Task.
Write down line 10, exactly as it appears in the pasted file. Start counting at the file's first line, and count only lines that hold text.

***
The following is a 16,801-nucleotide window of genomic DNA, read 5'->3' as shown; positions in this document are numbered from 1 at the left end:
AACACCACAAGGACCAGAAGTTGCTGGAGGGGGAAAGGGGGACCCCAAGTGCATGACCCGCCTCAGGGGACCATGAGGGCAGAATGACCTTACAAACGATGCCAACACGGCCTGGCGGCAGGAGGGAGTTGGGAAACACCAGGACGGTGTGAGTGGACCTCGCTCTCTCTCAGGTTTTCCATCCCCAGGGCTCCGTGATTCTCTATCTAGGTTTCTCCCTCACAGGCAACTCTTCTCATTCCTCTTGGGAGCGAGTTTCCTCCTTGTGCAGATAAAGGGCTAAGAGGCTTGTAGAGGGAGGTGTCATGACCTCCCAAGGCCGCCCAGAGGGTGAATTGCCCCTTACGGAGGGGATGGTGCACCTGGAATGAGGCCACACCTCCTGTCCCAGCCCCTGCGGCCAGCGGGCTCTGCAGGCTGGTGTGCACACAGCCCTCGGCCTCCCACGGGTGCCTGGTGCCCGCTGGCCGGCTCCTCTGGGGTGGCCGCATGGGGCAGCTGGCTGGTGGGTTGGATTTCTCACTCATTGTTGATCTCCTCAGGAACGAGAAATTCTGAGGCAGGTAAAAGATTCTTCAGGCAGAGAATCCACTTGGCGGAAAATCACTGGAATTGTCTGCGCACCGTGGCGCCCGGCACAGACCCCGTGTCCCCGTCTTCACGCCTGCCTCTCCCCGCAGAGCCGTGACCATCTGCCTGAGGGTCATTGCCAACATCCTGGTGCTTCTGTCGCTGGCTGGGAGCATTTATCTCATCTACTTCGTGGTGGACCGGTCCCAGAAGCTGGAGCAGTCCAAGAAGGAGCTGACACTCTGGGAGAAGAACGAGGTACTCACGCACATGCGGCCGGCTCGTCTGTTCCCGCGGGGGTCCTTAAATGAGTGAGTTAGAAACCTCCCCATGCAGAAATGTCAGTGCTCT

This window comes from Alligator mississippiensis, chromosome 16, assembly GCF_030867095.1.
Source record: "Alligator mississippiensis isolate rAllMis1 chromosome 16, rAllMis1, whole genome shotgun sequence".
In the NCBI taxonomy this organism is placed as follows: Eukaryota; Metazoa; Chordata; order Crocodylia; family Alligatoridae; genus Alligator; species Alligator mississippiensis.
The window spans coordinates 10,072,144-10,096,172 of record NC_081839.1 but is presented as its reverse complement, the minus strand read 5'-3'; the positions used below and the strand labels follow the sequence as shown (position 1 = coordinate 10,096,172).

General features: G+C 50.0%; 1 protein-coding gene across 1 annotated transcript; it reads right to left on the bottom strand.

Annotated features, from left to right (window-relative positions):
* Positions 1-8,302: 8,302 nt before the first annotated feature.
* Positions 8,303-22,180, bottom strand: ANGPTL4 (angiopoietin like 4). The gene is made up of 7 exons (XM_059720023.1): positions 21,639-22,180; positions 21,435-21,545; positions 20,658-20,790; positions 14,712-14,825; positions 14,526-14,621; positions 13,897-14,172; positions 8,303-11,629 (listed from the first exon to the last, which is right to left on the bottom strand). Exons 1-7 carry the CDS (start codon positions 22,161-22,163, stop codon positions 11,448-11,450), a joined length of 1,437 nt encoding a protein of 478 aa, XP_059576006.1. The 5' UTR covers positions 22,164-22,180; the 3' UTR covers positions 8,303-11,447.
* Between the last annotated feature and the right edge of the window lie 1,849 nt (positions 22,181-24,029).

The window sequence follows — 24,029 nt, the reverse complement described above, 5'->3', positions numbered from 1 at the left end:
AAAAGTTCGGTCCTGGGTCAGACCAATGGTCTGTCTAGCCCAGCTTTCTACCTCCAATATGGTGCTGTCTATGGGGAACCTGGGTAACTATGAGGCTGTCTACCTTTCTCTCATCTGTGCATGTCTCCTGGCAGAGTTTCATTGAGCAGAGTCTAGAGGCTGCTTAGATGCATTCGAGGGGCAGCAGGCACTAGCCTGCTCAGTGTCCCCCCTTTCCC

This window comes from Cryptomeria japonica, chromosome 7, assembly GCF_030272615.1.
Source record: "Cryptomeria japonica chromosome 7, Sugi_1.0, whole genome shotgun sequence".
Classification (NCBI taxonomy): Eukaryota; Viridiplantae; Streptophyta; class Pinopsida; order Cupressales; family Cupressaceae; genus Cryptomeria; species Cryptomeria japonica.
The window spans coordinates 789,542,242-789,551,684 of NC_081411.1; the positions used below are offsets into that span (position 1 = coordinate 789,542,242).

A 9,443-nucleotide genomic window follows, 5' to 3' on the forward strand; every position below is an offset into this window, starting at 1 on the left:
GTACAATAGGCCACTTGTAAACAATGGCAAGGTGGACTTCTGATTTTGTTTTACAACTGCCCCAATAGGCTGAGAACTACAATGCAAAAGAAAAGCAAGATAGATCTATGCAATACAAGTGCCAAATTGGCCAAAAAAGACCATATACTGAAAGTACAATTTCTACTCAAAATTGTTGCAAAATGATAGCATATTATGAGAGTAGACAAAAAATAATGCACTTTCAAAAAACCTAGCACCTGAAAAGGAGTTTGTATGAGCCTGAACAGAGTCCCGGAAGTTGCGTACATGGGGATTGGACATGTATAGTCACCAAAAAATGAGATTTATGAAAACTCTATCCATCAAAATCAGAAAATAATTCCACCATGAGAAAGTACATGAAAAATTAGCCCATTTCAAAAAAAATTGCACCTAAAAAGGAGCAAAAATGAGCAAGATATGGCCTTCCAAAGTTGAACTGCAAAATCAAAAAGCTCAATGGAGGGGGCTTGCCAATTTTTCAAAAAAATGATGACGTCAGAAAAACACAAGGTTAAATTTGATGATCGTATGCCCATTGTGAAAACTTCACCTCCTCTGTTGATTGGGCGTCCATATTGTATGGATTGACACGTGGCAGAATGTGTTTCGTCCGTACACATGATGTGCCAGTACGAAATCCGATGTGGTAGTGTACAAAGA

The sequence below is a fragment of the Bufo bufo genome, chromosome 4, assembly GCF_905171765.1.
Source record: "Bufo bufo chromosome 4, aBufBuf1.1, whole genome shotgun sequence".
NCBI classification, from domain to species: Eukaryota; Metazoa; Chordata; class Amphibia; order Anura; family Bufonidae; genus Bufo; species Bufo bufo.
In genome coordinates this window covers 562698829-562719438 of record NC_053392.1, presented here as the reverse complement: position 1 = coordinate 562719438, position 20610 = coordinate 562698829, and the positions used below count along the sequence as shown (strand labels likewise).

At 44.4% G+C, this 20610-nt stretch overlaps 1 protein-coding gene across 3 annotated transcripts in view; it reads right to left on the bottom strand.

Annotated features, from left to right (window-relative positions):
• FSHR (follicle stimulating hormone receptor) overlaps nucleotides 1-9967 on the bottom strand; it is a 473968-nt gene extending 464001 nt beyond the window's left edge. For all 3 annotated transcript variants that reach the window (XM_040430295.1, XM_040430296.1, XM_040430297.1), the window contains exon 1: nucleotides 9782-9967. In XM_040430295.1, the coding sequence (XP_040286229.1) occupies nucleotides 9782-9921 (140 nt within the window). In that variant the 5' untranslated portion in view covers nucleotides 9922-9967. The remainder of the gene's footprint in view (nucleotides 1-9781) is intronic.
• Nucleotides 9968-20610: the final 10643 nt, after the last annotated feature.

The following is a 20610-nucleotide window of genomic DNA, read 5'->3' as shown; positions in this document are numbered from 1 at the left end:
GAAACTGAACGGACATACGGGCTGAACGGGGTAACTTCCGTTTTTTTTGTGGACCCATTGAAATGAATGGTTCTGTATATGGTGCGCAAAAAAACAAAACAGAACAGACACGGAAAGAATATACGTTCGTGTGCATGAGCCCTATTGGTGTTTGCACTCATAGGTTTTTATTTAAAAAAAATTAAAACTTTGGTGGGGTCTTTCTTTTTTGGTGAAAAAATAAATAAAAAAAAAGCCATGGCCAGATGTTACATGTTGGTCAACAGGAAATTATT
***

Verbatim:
* Positions 8,303-22,180, bottom strand: ANGPTL4 (angiopoietin like 4). The gene is made up of 7 exons (XM_059720023.1): positions 21,639-22,180; positions 21,435-21,545; positions 20,658-20,790; positions 14,712-14,825; positions 14,526-14,621; positions 13,897-14,172; positions 8,303-11,629 (listed from the first exon to the last, which is right to left on the bottom strand). Exons 1-7 carry the CDS (start codon positions 22,161-22,163, stop codon positions 11,448-11,450), a joined length of 1,437 nt encoding a protein of 478 aa, XP_059576006.1. The 5' UTR covers positions 22,164-22,180; the 3' UTR covers positions 8,303-11,447.